By Richard Parker
China has a secret: It owes American investors hundreds of billions of dollars.
The Chinese government doesn’t like to talk about it and the U.S. government doesn’t want to raise it. But decades ago, Beijing defaulted on debt owed to Americans, as well as investors and governments around the world. In one case, it was paid. In the rest it was not. More than 20,000 American investors own this debt. The U.S. government may also own Chinese war debt, unpaid since World War II.
With the simple stroke of an executive proclamation, President Barack Obama can begin the process of addressing this issue. A 1930s-era law has established a quasi-public agency within the Securities and Exchange Commission, known as the Corporation of Foreign Securities Holders, which can arbitrate this dispute, much as a predecessor agency did for decades. China can both afford and benefit from this solution; it will afford goodwill at a time when relations between the world’s two superpowers are strained.
The story begins nearly 100 years ago, in 1913, when the government of China began issuing bonds to foreign investors and governments for infrastructure work to modernize the country. As the country fell into civil war in 1927, paying these debts became increasingly difficult and the government fell into default. Even so, in April 1938, the Nationalist government of China began to issue U.S.-dollar denominated bonds to finance the war against Japan’s brutal invasion.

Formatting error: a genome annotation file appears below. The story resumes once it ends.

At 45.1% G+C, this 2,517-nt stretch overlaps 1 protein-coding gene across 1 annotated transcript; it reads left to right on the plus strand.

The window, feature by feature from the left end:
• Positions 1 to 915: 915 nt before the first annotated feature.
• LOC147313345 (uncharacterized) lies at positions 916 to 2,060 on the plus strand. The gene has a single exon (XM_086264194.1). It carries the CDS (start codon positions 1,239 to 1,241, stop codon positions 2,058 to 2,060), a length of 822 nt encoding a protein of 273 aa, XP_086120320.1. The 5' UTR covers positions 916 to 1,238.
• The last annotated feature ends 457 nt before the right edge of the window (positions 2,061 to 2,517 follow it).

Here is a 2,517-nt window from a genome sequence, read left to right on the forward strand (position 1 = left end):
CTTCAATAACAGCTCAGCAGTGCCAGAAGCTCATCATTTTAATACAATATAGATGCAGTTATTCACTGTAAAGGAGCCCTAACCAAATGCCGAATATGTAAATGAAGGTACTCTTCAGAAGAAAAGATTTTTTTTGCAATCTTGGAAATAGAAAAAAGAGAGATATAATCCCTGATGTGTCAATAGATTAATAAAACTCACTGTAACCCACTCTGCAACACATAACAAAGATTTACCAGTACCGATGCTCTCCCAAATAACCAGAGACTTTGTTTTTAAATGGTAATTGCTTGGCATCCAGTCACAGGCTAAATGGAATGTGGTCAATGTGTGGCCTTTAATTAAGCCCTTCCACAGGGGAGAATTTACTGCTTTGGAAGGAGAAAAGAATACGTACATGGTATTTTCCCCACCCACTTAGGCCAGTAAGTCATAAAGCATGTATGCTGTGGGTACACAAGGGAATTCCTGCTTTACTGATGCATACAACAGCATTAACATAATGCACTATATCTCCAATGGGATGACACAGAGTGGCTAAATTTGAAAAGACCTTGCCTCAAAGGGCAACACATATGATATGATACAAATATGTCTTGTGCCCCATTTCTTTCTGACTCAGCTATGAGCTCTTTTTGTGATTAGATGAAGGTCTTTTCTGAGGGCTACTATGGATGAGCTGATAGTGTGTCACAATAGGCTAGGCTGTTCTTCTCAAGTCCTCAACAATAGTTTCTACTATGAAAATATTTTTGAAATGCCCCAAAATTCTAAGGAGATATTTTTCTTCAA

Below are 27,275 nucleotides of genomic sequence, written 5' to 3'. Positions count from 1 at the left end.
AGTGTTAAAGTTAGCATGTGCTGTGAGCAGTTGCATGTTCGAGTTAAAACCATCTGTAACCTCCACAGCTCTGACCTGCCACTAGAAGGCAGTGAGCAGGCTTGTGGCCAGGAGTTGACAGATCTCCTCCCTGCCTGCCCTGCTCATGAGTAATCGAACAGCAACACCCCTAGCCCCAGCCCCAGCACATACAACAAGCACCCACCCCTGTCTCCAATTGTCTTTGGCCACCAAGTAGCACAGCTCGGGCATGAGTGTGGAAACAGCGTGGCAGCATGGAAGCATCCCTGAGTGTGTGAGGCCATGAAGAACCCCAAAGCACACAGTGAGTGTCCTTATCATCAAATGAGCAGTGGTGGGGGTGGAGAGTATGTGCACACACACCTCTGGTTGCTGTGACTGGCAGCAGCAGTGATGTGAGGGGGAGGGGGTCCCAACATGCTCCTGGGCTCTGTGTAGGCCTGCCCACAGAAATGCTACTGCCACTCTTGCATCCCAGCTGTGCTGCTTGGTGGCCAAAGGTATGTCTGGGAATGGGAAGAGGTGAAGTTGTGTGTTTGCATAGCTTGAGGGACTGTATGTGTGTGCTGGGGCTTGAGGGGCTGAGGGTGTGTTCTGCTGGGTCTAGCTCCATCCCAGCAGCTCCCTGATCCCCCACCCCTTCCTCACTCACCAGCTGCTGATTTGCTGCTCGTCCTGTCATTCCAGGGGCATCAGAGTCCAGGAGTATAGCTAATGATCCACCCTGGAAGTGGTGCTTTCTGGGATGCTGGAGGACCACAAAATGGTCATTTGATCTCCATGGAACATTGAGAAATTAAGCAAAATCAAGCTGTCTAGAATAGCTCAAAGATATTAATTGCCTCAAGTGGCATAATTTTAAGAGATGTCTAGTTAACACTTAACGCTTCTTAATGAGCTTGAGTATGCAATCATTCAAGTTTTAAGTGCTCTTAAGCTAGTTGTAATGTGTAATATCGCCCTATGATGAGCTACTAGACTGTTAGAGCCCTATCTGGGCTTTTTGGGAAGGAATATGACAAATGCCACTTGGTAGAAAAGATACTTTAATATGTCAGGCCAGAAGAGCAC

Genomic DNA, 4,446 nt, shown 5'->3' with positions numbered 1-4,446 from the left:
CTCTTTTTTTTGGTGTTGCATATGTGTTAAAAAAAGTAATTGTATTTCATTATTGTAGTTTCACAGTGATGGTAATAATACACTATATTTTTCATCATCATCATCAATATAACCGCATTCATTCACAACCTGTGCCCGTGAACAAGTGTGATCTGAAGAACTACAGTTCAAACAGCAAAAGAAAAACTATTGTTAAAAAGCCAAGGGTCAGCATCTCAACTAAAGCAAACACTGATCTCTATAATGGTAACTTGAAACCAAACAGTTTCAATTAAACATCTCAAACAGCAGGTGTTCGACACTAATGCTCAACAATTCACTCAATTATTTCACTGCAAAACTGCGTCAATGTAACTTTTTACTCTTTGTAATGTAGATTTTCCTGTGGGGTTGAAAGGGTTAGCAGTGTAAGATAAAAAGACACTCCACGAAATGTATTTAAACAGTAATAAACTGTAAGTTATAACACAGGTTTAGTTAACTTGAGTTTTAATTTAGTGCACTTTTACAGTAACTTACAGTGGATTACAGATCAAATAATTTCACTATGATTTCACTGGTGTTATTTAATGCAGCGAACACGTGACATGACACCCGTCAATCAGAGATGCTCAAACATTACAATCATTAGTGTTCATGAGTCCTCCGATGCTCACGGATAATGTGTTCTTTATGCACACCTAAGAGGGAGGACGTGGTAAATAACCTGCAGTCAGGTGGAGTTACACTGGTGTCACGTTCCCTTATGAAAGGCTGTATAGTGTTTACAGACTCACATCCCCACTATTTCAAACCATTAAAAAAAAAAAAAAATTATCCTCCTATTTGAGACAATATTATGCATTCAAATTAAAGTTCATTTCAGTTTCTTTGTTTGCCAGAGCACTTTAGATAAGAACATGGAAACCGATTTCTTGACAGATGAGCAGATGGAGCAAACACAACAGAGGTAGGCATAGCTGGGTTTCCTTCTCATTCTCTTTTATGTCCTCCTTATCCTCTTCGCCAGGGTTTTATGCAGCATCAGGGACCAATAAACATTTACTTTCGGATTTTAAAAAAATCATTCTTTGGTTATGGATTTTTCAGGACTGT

Locked in a pitched battle for survival, the government issued these bonds into 1940. As part of its wartime financial aid, the U.S. government further provided a $500 million credit to China in March 1942, shipping gold there and helping to stabilize the currency. In return, it appears that the U.S. government redeemed some of these dollar-denominated bonds. But China doesn’t appear to have repaid this debt either, according to State Department records, and the declaration of the People’s Republic of China in 1949 ended decades of political, military and financial cooperation.
While successor governments are usually bound by the debts of predecessor governments, the new Communist government refused to pay any of these claims. The issue lay dormant for decades, just as the bilateral relationship did. Then, in 1979, as part of normalizing relations, Washington released government financial claims regarding the expropriation of American property and appears to have dropped the matter of the war debt entirely. However, it is one thing for government decision-makers to let go of government debt, however questionable that is.
And it is entirely another thing for individual citizens to press their claims. Some U.S. investors tried to sue the Chinese government in the 1980s and 1990s. However, the Foreign Sovereign Immunities Act makes it very hard for any U.S. citizen to sue a foreign government in U.S. courts because the law generally says that U.S. courts do not have jurisdiction.
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